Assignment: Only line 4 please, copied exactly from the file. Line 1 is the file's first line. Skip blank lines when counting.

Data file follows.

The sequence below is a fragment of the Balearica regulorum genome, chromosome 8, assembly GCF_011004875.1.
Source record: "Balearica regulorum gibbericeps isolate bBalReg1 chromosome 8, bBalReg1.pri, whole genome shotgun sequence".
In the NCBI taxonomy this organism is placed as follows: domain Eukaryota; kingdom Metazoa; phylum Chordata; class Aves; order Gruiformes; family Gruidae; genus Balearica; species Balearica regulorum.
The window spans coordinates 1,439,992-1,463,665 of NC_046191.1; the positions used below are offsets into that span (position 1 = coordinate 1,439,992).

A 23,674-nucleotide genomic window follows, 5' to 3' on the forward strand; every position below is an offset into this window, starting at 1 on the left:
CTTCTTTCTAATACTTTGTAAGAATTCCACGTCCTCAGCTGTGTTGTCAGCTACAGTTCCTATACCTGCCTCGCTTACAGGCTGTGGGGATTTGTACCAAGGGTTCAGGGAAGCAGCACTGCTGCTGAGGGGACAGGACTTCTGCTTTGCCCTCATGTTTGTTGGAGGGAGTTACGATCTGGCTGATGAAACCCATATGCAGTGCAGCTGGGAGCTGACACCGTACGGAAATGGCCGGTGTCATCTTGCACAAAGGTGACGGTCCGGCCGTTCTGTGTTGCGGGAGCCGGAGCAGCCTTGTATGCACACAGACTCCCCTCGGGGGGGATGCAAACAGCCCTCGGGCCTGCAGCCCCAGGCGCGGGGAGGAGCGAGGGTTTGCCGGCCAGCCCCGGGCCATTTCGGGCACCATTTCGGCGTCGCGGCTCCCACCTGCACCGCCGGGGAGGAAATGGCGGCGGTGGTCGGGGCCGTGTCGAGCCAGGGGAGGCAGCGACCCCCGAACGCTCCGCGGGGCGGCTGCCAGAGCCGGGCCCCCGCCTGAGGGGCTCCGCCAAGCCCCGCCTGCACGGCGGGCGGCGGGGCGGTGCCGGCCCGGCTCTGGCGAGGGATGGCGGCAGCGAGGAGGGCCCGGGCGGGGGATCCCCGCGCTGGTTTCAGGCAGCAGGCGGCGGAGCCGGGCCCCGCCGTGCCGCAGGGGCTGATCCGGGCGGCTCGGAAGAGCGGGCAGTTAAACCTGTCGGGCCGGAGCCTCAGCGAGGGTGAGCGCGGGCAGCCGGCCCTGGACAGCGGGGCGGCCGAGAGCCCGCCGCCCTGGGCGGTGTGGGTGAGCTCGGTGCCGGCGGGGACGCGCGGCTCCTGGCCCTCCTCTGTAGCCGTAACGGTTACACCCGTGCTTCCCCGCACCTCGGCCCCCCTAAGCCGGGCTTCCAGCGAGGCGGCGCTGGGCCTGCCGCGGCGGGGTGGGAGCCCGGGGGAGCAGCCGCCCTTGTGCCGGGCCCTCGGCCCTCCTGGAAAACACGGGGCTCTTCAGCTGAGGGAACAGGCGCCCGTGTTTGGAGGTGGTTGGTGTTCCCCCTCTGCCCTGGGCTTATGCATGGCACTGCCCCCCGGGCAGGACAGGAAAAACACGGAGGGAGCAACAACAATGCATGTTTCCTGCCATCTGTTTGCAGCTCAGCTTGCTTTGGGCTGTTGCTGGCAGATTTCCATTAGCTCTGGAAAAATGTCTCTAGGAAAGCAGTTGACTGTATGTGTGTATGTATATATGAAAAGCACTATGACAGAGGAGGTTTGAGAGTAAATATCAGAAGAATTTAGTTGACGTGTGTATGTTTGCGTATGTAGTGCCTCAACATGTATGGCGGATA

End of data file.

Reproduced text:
The window spans coordinates 1,439,992-1,463,665 of NC_046191.1; the positions used below are offsets into that span (position 1 = coordinate 1,439,992).